For the last few months’ job numbers in Canada have been on the rise. This is definitely a positive thing or the province of Alberta where we have experienced a large recession.

Alberta’s unemployment rate has been steadily declining and currently sits at 7.4 per cent, dropping 1 per cent in just the last few months.

While many are cheering, the truth is that the numbers actually hide a growing problem – the rise in ‘survival jobs’ or what is also referred to as precarious work.

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A recent article by CBC news pointed out that these jobs are still counted in job numbers released in statistics. A job is just counted as a number. No one takes into account job quality, and this is hurting our economy.

The majority of people in these types of jobs are youth, women and racialized workers. Meaning that already marginalized groups have no protections in their jobs and don’t have a lot of ability to move up the ladder into meaningful work.

They become trapped.

Last year the federal Finance Minister Bill Morneau told Canadians that they should get used to this type of ‘job churn’, but not all members of the Liberal Government feel that way.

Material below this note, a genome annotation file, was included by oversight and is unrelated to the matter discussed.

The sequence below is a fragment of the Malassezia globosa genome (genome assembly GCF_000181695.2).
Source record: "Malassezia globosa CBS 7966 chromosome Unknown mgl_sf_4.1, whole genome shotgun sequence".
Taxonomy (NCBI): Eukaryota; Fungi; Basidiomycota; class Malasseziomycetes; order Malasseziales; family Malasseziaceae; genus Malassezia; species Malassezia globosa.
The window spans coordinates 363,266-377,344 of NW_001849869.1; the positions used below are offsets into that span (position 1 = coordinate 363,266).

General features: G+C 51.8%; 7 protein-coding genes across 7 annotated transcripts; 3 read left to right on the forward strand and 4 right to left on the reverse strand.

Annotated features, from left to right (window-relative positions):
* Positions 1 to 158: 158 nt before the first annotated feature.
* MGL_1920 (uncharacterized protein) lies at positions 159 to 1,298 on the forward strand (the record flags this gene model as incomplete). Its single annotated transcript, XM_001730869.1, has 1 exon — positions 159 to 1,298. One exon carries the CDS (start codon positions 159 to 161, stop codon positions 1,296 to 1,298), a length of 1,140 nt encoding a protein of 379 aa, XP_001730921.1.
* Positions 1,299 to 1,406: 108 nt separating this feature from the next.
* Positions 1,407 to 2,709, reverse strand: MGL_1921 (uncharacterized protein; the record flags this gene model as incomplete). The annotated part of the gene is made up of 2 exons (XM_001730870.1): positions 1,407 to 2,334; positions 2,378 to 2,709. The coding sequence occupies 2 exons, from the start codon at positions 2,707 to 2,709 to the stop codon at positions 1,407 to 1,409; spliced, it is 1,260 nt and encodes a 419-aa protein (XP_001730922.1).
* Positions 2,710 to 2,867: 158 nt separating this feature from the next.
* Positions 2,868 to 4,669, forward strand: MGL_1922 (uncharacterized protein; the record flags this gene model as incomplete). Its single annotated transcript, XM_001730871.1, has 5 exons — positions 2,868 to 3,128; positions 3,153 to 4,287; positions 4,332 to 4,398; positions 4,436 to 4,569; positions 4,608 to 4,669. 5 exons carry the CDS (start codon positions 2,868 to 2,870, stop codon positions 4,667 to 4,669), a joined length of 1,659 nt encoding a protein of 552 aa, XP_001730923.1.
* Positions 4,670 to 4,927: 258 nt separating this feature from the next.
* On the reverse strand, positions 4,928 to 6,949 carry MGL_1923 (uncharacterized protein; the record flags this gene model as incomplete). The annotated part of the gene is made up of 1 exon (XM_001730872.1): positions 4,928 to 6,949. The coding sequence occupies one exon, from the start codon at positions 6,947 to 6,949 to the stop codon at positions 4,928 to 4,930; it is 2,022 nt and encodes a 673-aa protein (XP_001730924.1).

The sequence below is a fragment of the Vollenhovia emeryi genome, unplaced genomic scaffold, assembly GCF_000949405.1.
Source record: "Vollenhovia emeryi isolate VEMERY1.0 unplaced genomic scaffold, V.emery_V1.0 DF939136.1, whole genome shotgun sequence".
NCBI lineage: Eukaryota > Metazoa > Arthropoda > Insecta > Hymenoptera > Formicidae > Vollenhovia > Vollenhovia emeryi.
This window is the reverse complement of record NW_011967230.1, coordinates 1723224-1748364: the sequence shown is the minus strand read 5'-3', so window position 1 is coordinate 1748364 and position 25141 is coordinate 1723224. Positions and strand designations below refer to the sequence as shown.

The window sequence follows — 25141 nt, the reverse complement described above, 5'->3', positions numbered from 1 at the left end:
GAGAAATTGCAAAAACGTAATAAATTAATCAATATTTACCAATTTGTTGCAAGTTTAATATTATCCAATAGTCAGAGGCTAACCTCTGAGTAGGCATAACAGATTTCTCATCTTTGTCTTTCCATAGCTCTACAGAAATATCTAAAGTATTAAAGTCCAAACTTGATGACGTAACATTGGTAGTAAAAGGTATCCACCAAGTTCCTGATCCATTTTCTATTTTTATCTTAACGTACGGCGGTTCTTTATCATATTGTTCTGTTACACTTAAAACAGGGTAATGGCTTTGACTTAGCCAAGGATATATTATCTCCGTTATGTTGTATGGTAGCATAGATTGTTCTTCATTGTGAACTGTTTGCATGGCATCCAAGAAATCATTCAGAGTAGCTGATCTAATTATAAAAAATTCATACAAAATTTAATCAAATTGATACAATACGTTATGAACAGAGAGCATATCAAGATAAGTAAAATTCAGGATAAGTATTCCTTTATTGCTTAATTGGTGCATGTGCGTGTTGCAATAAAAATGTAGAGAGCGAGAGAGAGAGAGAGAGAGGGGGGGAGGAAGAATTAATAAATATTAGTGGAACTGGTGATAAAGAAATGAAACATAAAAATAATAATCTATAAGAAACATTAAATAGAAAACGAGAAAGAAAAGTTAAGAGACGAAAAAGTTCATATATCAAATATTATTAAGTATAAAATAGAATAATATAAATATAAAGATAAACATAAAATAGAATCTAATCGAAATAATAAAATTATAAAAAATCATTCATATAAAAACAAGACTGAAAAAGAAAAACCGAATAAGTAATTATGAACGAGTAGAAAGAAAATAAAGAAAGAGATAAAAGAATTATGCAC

In a recent interview with Rabble Labour Minister Patty Hajdu said that she hopes to ‘put an end to precarious work abuses’, such as part-time workers being paid less than full.

She is also hoping other provinces will follow her lead.

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Most of the issues associated with this type of work tend to come up because workers have no one to stand up for them in the workplace. If they do bring up an issue, it can be easily dismissed or the employee can simply be fired.

In these precarious jobs people lack the ability to join a union, which can improve not only the quality of life at work, but home life as well. Unionized employees have better wages, more job security, benefits and the comfort of knowing they have support in the workplace.

So next time you see job numbers rising, be sure to look beyond just the stats and think about those who are left surviving paycheque to paycheque with precarious employment.

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